Winter-Thriving Woodland Mosses
Lowly, primitive mosses very often remain unnoticed, although they are everywhere around us in the countryside. They are most obvious in the winter months, when they are often the only green colour in a woodland shorn of summer vegetation.
Many mosses grow actively in the winter when the climate is cool and the moisture abundant, and they are at their most luxuriant after the winter’s growth. In the spring they produce their spore capsules, and then gradually wither and dry as the summer progresses, repeating the cycle when damp conditions return.
A dry stone wall or a tree may appear to have an unchanging population of mosses. However, an interesting study of the rare moss Grimmia stirtoni, which has been known for eighty years at a site on a Scottish island, revealed that an apparently stable population of moss cushions was really a constantly changing one. The lifespan of the individual cushions was quite short-a matter of a few months only. This is probably true of a great many mosses, especially those living in harsh situations such as stone walls where new cushions appear each year.
Mosses are among the few plants still existing that retain some of the characteristics of the very earliest land plants. They have no ‘true’ leaves, stems or roots. The moss stem lacks the xylem vessels that are normally used to conduct food and water up a plant stem. Instead, mosses absorb water over their entire surface, and so every moss cell must be within reach of the growing surface to obtain its water supply.
Moss leaves are thin and flat and arranged spirally around the small flimsy stems. True leaves, such as those found on flowering plants, have stomata in their surface-these are pores bordered by special cells that can open and close according to the humidity, allowing air to enter the leaf. Moss leaves do not have these air holes, nor do they have roots, these being replaced by rhizoids – thin hair-like outgrowths that attach them to the ground.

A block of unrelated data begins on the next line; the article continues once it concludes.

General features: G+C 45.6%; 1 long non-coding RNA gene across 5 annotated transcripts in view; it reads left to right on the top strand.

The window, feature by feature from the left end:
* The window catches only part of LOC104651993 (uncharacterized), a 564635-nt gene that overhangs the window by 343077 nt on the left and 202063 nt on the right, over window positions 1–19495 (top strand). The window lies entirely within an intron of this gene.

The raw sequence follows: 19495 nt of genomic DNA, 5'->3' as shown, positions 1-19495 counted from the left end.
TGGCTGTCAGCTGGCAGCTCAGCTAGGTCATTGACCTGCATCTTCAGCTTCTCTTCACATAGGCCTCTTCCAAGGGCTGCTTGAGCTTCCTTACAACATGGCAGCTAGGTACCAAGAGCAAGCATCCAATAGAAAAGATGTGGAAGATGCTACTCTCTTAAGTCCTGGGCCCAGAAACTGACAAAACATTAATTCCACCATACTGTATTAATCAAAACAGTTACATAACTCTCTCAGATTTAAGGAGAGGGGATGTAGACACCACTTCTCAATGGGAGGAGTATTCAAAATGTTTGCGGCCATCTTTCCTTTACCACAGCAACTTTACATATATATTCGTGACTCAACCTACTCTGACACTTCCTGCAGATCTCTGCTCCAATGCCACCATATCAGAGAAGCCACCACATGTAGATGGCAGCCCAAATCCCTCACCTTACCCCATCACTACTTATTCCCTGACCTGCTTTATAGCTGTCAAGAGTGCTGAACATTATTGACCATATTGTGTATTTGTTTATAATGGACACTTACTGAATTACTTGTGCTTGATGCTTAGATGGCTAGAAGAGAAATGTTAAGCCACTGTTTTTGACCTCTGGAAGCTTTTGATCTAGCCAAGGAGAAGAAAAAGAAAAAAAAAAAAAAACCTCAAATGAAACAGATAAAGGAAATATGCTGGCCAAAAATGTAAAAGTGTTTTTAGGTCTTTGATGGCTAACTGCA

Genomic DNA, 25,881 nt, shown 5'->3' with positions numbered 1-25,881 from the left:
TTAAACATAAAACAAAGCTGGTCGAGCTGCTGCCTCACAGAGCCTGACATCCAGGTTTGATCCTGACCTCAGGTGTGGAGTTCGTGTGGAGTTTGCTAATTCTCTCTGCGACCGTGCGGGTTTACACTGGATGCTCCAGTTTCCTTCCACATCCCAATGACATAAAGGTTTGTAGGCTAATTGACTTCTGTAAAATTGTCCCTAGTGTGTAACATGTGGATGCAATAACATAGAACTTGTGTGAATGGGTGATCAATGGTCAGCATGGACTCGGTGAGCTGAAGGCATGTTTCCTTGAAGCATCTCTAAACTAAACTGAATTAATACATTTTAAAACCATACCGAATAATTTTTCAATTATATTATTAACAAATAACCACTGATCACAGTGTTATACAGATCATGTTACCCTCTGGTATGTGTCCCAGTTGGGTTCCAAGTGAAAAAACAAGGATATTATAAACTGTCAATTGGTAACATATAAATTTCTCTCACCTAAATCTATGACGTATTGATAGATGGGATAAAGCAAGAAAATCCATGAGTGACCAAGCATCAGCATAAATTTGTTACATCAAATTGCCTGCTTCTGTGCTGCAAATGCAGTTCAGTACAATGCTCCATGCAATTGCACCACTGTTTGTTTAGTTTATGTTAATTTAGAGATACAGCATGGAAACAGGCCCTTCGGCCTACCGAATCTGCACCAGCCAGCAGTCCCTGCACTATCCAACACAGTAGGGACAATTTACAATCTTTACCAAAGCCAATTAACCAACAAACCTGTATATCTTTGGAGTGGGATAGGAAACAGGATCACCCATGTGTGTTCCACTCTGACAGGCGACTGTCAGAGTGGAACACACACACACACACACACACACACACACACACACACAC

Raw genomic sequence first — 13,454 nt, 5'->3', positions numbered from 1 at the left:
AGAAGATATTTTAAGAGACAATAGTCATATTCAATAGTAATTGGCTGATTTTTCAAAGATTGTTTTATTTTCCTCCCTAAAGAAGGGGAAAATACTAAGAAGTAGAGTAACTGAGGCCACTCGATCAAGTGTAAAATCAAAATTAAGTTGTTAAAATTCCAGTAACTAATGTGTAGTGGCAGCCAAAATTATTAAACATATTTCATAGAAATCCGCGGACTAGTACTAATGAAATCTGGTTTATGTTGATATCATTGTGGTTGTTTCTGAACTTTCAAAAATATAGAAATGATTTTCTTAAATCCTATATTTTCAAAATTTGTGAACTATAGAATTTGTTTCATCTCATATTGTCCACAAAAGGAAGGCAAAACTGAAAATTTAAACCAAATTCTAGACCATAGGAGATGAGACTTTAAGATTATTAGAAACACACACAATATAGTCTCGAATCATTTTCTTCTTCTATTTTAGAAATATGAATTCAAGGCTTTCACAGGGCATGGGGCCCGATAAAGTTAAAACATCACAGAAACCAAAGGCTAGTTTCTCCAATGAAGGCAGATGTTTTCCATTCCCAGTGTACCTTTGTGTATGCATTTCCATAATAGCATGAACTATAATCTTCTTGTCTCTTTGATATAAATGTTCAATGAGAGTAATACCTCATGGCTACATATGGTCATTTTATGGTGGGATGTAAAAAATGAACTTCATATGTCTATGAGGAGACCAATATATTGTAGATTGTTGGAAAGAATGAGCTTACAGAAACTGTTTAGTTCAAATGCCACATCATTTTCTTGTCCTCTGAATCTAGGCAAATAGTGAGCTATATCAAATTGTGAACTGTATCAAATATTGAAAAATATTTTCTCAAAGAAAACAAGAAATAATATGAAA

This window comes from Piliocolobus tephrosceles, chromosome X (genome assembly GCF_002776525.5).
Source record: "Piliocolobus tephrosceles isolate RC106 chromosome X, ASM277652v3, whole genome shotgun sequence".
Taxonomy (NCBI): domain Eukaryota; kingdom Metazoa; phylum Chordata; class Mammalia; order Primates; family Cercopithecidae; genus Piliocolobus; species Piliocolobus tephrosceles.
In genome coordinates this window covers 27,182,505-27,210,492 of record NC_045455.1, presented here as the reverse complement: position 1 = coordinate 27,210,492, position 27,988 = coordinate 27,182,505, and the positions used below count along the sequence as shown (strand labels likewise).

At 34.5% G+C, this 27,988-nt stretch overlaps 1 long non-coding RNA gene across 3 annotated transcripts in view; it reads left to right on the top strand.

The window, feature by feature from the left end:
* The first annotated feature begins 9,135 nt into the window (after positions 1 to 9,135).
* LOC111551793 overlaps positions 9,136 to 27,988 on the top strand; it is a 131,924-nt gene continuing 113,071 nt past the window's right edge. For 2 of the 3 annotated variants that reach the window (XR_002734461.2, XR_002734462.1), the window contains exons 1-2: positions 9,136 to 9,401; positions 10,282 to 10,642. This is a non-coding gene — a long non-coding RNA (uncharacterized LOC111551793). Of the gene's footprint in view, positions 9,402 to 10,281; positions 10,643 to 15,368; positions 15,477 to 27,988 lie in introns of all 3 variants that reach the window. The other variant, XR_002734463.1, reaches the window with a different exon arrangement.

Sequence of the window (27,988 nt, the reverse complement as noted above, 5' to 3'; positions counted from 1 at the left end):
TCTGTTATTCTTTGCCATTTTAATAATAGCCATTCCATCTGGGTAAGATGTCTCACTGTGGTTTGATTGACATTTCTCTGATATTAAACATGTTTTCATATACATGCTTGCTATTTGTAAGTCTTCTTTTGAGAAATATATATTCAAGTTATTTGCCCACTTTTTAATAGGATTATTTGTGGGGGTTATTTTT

Mosses also differ from flowering plants in reproducing by a system of alternation of generations. A moss plant carries both male and female organs and when the female part is fertilised, the second, or spore-bearing, generation is produced. The spore capsules dry and releasewhich, provided they land in suitable conditions, germinate to form a new moss plant.
As mosses need a constant water supply, they grow best in damp or wet places, although some species survive on stone walls or fences, provided the conditions in the spring are suitable for the production of spore capsules.
Some of the most spectacular mosses are seen in very wet places. Upland streams such as those found in Scotland and northern England often arise from springs; the water brings a constant supply of minerals and oxygen to the mosses and liverworts that grow on the ledges and. Philonotis fontanel forms a bright green carpet in such a situation, and it is often accompanied by the cushion-forming Dicranella palustris and many other mosses as well. On the banks of woodland streams species such as Polytrichum formosum, one of the hair mosses and Mnium punctatum, grow along with many other mosses and liverworts. The genus Polytrichum includes some of the largest of all British mosses and Polytrichum commune may reach up to 30cm (12in) in length in very wet conditions among long grasses.